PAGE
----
In mid-February an SM-3 missile from the cruiser USS Lake Erie (CG-70) hit a large U.S. reconnaissance satellite that was falling out of control and would have re-entered the atmosphere within a few weeks. The missile took three minutes to hit the satellite, which was at an altitude of about 130 miles. That is twice the altitude at which SM-3s are designed to intercept ballistic missiles, but it is far lower than the satellite the Chinese destroyed last year, and far lower than the orbit of reconnaissance satellites. The U.S. satellite had already decayed well out of its intended orbit. Even so, hostile commentators in Russia described the shot as a covert test of an anti-satellite system. The Chinese saw hypocrisy: Americans condemned the Chinese test, but then conducted their own. They carefully avoided marked differences. Quite aside from any strategic or political implications, the Chinese test created debris at an altitude through which many satellites, particularly military ones, pass. The debris from the much loweraltitude U.S. test will almost certainly re-enter the atmosphere and simply burn up. It is unlikely to threaten anyone else's satellites.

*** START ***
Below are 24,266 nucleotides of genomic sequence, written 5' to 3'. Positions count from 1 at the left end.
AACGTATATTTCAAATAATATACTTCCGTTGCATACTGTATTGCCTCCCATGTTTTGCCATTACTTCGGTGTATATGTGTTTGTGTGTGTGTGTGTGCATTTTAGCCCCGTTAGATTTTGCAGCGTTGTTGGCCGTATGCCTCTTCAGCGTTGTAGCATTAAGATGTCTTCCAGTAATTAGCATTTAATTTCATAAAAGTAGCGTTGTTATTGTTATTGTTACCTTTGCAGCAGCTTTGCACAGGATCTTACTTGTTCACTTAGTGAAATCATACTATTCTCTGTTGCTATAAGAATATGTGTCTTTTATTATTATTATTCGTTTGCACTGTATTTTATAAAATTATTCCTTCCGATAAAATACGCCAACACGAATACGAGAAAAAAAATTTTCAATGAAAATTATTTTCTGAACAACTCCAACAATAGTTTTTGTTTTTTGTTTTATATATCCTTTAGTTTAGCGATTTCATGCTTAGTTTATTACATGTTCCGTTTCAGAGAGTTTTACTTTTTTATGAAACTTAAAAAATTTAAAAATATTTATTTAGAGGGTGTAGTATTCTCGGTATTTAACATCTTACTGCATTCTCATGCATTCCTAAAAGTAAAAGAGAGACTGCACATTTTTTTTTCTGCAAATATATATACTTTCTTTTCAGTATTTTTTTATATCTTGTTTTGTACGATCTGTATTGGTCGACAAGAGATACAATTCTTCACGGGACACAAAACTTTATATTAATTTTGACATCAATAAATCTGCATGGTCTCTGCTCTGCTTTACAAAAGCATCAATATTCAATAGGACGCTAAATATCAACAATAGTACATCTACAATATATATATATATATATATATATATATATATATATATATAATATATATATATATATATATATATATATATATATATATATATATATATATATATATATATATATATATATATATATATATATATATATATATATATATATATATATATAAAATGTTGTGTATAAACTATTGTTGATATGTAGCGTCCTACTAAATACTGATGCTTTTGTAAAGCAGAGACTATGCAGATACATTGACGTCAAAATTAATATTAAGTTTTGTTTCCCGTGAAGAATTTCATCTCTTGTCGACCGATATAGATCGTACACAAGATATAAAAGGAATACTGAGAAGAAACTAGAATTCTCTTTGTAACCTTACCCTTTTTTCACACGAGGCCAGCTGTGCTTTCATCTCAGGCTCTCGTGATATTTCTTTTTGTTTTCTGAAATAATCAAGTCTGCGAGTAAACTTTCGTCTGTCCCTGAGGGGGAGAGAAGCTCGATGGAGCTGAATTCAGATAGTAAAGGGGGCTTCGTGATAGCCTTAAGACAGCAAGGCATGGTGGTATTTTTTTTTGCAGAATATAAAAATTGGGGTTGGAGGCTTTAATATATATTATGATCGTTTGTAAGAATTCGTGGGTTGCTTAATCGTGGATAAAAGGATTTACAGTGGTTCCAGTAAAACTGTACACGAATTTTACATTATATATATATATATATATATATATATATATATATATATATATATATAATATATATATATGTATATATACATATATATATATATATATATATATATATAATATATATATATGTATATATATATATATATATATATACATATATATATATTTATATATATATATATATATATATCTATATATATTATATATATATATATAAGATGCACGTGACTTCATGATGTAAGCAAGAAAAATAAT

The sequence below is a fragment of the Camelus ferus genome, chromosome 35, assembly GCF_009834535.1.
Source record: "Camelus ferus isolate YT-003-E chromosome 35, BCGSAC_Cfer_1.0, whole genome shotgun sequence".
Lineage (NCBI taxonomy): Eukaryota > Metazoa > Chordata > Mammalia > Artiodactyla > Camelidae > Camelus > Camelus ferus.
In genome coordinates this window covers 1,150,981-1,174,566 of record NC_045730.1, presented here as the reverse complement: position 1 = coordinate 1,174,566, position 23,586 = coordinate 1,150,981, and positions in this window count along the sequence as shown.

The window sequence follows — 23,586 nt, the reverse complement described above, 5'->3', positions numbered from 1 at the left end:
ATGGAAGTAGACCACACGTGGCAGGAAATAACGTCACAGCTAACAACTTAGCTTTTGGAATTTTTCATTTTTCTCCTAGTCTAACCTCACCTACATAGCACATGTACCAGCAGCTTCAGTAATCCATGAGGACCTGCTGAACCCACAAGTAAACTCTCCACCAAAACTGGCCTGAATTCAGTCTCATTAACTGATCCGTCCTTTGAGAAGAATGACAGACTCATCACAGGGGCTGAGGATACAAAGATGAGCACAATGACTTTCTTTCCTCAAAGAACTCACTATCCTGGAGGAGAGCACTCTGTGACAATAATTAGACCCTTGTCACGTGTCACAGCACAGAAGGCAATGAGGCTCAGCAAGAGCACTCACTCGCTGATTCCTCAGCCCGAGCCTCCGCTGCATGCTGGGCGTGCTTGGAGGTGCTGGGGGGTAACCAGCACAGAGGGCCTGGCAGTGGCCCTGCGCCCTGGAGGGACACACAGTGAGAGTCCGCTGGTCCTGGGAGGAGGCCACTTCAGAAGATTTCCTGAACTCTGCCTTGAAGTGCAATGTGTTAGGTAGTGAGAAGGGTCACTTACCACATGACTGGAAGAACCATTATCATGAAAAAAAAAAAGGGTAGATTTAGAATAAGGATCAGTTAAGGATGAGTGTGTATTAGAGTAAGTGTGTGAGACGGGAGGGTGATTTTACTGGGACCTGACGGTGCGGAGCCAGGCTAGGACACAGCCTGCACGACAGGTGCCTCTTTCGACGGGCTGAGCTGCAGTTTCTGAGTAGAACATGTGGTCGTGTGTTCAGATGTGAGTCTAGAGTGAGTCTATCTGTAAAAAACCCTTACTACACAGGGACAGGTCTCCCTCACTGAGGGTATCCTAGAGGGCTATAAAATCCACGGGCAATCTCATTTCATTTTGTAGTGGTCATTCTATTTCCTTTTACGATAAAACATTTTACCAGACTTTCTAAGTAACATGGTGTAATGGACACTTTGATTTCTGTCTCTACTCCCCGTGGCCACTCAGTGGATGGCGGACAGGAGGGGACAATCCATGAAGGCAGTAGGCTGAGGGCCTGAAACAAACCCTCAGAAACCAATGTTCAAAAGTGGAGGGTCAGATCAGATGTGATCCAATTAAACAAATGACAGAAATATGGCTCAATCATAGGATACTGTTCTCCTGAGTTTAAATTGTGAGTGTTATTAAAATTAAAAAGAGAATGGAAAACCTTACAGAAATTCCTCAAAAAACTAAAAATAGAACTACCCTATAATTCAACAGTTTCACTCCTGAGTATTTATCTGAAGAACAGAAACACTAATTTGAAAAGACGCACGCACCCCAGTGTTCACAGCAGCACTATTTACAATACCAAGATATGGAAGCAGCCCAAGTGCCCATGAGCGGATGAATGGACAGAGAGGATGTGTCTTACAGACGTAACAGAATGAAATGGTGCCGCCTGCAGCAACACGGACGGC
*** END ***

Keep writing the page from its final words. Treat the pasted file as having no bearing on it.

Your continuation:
World Naval Developments: Network-Centric Warfare: Space Style
By Norman Friedman